To distinguish between right and wrong seems clear. Often it is. But not always. Situations can be ambiguous. Someone’s hurt and I’m driving them to the hospital. If I exceed the speed limit they’ll get help more quickly, but if I exceed the speed limit I might cause an accident, more injuries and possibly deaths. What do I do? Or, another example, a colleague’s language is borderline racist or misogynist. His words aren’t directed at me, but I’m offended and others could be seriously harmed. Do I report him? Do I try and correct him? Either of those will end my relationship with him, but if I do nothing his inappropriate language will continue and do real damage.

In both these examples I could argue the case for either course of action. I hope I’d end up doing whatever my instinct told me was right in the specific circumstances. Like Solomon I’d be praying for discernment and to know what would be right and what would be wrong. Wisdom is having an instinct for hard-to-resolve issues that occur constantly in our lives.

They have more than one speed

No-one should drive like my aunt whose top speed on all roads – all roads – was 25mph. She was dangerous.

But my meaning here isn’t about speed in that sense. Rather, they should be people who look before leaping, and leap after looking. I’ll explain.

There are foolish people who charge through life without taking time to think about what’s ahead. Ivor was like that. He’d have an idea for a new business, borrow money, buy equipment, and rent office space… But what he never did was research the business potential. Were there clients for his services? Were there customers for his products? Again and again he rushed headlong into ‘new opportunities’, but each business failed with serious financial consequences. Ivor had bright ideas, but constantly leapt without looking. (Jesus had words about that kind of folly – the person who began to build but wasn’t able to finish – see Luke 14:28-30.) Wise people look before they leap.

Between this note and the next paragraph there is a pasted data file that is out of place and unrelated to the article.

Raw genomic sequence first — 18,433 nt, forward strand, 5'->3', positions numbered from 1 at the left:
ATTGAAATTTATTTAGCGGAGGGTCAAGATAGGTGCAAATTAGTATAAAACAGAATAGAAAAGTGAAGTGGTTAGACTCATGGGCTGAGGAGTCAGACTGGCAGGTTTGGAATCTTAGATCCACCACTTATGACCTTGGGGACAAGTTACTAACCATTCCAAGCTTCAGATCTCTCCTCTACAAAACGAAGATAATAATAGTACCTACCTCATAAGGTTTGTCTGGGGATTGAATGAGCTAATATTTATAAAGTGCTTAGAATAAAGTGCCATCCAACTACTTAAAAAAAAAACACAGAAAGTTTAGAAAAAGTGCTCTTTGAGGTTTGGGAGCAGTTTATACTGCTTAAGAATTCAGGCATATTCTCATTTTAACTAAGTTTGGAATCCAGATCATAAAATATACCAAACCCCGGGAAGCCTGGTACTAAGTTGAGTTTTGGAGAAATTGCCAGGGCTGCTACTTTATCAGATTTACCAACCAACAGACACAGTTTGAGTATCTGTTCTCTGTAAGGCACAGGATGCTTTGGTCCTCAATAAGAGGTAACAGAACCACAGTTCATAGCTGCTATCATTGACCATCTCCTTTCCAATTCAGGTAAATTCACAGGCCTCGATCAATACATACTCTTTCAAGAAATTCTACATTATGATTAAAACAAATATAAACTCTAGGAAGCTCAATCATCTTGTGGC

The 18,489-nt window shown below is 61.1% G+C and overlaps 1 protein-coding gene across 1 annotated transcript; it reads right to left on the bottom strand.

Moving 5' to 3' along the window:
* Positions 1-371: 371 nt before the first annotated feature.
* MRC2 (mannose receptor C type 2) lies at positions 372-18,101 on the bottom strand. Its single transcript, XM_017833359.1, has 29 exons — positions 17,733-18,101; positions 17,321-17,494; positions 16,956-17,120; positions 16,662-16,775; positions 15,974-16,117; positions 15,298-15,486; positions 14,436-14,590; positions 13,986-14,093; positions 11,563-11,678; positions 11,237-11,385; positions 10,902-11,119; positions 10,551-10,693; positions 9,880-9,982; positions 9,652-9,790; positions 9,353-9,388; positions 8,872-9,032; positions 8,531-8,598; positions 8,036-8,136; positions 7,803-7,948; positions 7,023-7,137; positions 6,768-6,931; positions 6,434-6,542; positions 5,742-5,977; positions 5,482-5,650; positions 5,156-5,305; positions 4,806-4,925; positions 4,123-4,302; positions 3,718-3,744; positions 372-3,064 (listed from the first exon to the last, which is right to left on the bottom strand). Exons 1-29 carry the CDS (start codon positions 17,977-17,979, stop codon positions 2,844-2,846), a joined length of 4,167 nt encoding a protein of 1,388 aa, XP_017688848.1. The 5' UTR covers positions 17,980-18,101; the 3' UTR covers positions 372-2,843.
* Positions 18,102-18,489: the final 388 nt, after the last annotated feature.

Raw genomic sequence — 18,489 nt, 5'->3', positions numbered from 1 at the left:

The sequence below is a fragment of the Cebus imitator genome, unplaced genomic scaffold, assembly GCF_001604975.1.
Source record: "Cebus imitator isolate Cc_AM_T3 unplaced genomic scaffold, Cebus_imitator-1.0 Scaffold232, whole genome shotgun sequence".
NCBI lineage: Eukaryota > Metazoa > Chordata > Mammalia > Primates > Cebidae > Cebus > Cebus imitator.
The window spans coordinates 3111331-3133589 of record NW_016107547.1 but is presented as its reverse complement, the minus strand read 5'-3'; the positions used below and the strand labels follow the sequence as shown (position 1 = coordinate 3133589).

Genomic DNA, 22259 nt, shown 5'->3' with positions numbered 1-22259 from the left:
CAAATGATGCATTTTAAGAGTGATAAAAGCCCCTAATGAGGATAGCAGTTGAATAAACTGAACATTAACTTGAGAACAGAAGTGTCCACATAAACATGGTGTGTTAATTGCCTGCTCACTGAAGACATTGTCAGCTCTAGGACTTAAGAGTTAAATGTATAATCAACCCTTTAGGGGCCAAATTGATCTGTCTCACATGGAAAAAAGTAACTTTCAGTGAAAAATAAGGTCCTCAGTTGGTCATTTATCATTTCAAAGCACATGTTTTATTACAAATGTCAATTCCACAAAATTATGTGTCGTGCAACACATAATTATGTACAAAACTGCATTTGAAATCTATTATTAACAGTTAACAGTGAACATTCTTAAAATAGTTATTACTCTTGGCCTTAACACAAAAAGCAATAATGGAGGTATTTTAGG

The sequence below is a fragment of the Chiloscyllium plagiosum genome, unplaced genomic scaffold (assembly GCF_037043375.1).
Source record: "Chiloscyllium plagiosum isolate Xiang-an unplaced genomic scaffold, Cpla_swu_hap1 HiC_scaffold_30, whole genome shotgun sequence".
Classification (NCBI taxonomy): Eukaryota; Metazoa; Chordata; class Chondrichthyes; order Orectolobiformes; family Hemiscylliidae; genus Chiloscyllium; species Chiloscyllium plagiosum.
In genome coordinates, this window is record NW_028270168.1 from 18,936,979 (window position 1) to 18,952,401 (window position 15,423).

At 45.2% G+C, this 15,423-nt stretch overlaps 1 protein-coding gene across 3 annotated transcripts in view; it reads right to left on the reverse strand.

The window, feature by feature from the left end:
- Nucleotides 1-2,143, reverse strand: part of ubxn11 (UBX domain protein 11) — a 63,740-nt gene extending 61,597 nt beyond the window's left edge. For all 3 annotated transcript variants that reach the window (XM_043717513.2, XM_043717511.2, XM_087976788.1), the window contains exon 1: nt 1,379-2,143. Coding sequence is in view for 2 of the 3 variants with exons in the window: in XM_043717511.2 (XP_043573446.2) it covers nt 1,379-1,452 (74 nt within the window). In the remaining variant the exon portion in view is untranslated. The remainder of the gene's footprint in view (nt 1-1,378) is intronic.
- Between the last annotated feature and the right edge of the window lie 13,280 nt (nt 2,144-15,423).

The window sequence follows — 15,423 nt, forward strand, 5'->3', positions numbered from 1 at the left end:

But I also said wise people leap after looking. Of course that statement depends on what you learn from looking. If you stand on the bank of a raging river, look carefully at how far it is to the other side, and realise it’s twice as far as an Olympic long-jumper could cover, then you’re an idiot to attempt even your best leap. You’ll be swept away.

Of course you can’t always leap. But it’s foolish to never leap.

When I left school I went straight into journalism with The Scotsman, which was considered the premier newspaper in Scotland. I was a good reporter, and after two or three years was trusted with being the only journalist on duty on a late shift or on Saturdays. The pay was good. The work was varied and interesting. I saw a great career path ahead. And then I left. I gave it all up. I sensed another direction would be right for my life, so spent many years studying, became a church minister and later headed up major Christian organisations. Like now, it was hard to get into journalism, especially on a national paper, and some of my colleagues in the newspaper office must have thought me mad to leave. Perhaps family and friends did too. But I knew what I was doing. I’d ‘looked’ and now it was time to ‘leap’. It was the right thing – the wise thing – to do.